The themes of the Conversation Project are not new to those working in end-of-life/palliative care, but the challenge of promoting this in a busy, acute hospital is clear. It was evident that the project team needed to engage with ward staff of every level and encourage them to take ownership of, and responsibility for, the work. Staff needed to understand the aim of the project and their role within it.

Supporting better end-of-life care

The Conversation Project team supported staff in providing end-of-life care by:

  • Ensuring the palliative or end-of-life care team attend ward multidisciplinary team meetings regularly to promote and facilitate discussions about patients on the ward;
  • Producing “key cards” for staff providing prompts for action (Box 3);
  • Setting up and attending regular ward meetings (lasting 30 minutes every other week) with clear action plans to support staff to promote high-quality end-of-life conversations;
  • Holding one-to-one discussions with staff about care that reflects the needs of the patient and family;
  • Using a symbol (speech bubble) on the ward white board to indicate those patients who are identified as approaching the end of life or whose recovery is uncertain.

Box 3. Content of key cards for staff

  • Ask: Is the patient’s recovery uncertain/or is the patient likely to be approaching the end of life (days/weeks/months)?
  • Seek out conversations with patient/family about: “Hoping for the best but, at the same time, being prepared for the worst”
  • Ask the patient and/or family what they understand. What do they want/what matters to them now?
  • Document the conversations and the plan of care
  • Review the plan of care regularly. Ensure the patient/family agree with the plan
  • Inform community colleagues of the conversations, decisions and wishes of the patient and family if the patient is discharged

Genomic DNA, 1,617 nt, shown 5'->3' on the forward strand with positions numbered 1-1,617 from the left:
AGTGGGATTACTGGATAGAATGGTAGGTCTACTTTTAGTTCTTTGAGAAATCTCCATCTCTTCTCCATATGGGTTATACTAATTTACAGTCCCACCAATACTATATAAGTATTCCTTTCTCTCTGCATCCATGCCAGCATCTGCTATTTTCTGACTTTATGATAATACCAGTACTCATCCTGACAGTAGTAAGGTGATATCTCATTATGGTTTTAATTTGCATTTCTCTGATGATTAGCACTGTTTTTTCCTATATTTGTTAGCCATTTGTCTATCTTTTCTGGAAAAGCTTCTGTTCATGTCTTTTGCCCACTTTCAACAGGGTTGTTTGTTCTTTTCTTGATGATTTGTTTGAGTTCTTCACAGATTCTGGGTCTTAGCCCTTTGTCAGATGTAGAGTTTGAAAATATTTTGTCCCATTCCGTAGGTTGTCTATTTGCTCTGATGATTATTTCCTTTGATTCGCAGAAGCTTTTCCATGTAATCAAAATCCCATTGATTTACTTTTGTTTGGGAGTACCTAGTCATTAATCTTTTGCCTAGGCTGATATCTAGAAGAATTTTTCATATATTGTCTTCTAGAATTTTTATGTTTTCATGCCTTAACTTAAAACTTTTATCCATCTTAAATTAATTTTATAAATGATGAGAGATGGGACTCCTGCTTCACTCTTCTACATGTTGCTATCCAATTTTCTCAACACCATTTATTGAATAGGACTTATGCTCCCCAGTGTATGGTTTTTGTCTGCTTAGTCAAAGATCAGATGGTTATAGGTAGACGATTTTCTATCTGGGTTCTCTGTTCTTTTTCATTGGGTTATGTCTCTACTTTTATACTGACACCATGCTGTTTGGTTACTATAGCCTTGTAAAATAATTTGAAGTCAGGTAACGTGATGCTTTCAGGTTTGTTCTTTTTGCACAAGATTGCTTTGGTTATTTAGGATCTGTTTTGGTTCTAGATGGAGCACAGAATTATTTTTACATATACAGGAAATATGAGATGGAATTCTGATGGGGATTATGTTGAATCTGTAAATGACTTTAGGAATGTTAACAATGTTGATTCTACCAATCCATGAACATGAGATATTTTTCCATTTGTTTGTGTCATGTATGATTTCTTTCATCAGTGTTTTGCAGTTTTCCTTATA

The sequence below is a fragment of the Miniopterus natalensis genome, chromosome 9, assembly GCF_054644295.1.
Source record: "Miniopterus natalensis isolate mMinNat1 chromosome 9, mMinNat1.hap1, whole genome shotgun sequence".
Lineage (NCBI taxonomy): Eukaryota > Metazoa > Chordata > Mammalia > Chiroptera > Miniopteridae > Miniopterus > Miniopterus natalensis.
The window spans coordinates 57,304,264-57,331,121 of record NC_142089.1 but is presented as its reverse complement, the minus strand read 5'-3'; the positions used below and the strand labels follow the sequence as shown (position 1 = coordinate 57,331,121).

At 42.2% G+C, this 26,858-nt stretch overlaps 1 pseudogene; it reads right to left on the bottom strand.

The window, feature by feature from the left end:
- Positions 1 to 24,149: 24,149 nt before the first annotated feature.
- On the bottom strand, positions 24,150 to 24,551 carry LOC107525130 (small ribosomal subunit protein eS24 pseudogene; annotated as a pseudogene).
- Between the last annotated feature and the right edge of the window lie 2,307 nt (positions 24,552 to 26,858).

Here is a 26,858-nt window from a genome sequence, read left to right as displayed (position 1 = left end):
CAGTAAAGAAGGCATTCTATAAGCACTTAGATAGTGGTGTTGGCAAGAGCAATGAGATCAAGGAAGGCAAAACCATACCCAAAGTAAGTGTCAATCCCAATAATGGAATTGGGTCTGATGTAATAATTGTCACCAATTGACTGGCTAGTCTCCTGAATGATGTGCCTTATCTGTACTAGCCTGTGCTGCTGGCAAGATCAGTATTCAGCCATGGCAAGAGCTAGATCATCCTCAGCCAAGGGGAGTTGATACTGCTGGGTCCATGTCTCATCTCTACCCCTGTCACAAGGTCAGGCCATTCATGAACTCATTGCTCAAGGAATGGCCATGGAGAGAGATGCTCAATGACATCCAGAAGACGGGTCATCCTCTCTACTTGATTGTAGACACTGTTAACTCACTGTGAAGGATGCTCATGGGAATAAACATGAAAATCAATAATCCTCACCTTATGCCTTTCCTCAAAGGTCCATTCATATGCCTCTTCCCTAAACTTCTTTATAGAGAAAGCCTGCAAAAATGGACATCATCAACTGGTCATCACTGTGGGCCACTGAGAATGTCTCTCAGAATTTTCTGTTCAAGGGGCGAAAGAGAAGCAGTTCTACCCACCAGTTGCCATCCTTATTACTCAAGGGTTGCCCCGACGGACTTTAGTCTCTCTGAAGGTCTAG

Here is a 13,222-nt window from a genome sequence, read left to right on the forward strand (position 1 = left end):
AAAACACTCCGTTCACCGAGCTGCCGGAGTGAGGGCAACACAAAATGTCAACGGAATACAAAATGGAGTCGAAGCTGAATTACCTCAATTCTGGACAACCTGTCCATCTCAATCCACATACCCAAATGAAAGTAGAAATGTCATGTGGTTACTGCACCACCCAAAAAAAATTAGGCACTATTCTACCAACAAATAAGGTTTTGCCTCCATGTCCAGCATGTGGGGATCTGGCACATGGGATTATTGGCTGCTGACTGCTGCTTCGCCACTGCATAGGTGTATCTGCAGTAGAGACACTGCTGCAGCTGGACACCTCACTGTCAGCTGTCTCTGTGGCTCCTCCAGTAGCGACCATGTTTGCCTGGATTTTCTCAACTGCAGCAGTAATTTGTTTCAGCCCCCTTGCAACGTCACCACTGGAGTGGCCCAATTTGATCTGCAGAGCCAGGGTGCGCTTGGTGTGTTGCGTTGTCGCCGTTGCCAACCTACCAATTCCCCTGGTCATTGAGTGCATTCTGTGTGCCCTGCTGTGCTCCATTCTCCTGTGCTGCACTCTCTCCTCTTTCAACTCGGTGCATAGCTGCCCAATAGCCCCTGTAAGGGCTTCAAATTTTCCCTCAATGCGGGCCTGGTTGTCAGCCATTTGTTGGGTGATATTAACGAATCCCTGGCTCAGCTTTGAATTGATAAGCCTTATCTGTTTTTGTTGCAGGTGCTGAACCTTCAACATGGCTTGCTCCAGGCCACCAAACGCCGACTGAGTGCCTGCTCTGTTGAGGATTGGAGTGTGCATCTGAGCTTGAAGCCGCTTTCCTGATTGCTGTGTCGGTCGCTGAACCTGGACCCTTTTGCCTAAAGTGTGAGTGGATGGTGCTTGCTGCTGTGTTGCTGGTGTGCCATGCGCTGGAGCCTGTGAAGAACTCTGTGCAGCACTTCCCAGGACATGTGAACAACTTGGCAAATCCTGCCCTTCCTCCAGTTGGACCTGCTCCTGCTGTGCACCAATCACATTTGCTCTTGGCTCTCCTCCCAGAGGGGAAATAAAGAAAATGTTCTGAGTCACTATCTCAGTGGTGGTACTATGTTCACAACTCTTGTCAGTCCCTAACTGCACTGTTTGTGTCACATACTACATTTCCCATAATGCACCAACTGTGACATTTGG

In response to the particular issues identified by junior doctors, the Conversation Project also established specific education and support sessions during the four-month rotation on a ward, based on reflective practice.

For some patients, an admission to hospital may not be an appropriate time for end-of-life discussions to take place - and some patients or families may never wish to have conversations of this nature. Equally, some staff may not feel they have the necessary knowledge or skills to enter into dialogue with patients approaching the end of their life, or their family. In these situations we prompted conversations to take place with community colleagues (particularly GPs) about the admission, medical decisions made and the subsequent care plan, so that informed discussions about the end of life could take place with the GP at an appropriate time in the future for that patient and family.

As part of our aim to ensure end-of-life issues are addressed in decision making and discussions, we have promoted discussions within the multidisciplinary team. These include:

  • Identifying whether the patient has days, weeks or months to live;
  • Picking up cues from the patient/family that allow a discussion to take place;
  • Supporting colleagues to have an honest, open dialogue with the patient and family about future care.

Results and discussion

The Conversation Project has raised an awareness of the importance of earlier end-of-life care at ward level and a recognition of patients’ and families’ need to engage in advance care planning and preparation for the future. The project has successfully engaged with a wide range of staff groups, and helped them to understand their role within end-of-life care.

This has increased staff confidence to enter into potentially difficult conversations with patients and their families. It has also actively encouraged staff who do not feel equipped to have such conversations to identify patients who are approaching the end of life, and then find the most appropriate person who does feel competent to enter into dialogue with them.

There has been a tangible change in ward vocabulary, with more open discussion at multidisciplinary team meetings about approaching the end of life and advance care planning. Audit of patient notes has demonstrated an increase in the proportion of patients at the end of life for whom a clear end-of-life care plan is documented (Fig 1). When this has been done information about patients’ advance care plans is more likely to be included in discharge letters.

As a result of this project, end-of-life conversations with both patients and families are more likely to be documented in each patient’s notes (Figs 2 and 3). Although conversations happened before this work started, the project has resulted in practical changes that make it easier for staff to ensure this is done consistently. For example, it introduced a communication sheet in the notes to document important decisions, discussions and conversations with the patient and/or family so they are not lost in the body of the medical notes. Overall, the Conversation Project has promoted a far greater focus on the quality, depth and extent of the end-of-life conversations that are taking place.